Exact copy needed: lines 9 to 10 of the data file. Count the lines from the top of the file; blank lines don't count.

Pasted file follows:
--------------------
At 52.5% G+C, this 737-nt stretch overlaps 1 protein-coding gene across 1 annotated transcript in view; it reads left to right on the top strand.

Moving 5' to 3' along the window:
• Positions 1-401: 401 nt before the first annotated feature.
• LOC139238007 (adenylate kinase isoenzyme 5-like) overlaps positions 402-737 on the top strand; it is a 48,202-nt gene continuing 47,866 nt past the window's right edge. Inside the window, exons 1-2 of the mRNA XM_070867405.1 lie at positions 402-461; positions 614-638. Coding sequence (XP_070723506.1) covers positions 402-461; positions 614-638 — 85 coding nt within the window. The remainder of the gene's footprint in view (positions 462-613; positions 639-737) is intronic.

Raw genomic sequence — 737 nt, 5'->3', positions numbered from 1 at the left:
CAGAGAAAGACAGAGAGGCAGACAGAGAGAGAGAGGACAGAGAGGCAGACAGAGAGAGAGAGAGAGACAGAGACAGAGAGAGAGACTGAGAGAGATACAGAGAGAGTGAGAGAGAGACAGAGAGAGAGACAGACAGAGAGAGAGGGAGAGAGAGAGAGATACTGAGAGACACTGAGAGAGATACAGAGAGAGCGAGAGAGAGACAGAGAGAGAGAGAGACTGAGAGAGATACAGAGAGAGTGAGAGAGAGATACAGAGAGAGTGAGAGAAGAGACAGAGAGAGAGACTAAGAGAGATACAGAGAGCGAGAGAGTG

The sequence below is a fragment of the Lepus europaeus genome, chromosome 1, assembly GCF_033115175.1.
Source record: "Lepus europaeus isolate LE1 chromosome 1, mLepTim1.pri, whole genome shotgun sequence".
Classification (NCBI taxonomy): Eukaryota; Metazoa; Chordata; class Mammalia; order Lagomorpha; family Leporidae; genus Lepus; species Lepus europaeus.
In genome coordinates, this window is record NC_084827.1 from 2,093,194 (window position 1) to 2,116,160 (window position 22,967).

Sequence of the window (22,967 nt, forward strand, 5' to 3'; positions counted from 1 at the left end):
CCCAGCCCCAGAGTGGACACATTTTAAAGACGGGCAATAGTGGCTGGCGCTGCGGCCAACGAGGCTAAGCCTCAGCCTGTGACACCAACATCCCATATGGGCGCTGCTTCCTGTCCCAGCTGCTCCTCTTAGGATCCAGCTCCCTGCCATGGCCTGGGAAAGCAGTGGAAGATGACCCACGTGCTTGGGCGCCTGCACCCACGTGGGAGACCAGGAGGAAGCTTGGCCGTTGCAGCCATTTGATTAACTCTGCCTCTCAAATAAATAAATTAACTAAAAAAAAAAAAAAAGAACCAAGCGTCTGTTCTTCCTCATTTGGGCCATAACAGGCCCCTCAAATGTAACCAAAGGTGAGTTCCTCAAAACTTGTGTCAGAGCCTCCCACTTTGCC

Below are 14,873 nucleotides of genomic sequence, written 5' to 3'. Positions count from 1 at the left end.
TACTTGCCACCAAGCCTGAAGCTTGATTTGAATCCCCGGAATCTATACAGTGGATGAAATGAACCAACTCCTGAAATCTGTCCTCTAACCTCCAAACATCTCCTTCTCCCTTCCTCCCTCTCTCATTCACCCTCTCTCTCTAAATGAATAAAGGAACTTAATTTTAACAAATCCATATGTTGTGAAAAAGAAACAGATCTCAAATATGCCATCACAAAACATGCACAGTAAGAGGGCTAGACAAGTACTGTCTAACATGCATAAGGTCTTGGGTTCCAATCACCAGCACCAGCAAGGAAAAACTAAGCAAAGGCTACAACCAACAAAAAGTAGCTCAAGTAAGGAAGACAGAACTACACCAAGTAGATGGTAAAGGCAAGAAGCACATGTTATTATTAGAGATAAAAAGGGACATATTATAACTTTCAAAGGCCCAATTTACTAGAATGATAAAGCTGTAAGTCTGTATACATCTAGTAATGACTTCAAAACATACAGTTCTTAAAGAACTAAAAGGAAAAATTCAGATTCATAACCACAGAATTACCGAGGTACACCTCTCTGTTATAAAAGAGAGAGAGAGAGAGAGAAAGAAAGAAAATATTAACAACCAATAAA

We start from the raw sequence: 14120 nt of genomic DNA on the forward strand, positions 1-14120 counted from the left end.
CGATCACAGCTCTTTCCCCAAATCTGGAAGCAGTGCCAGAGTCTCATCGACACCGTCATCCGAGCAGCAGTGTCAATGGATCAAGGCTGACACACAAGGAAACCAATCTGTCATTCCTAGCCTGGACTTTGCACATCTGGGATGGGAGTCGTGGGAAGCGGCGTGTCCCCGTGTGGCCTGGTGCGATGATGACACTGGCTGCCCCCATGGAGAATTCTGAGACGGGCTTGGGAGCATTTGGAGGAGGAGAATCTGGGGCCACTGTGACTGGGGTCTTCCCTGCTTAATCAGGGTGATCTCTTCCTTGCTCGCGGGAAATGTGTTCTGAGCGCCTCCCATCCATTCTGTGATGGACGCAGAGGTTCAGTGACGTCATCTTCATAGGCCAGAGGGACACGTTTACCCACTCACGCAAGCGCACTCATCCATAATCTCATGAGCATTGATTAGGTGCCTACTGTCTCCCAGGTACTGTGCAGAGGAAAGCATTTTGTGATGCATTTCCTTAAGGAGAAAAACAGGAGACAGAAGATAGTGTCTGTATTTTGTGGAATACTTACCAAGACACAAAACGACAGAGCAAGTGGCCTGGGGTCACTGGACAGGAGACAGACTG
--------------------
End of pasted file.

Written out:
Classification (NCBI taxonomy): Eukaryota; Metazoa; Chordata; class Mammalia; order Lagomorpha; family Leporidae; genus Lepus; species Lepus europaeus.
In genome coordinates, this window is record NC_084827.1 from 2,093,194 (window position 1) to 2,116,160 (window position 22,967).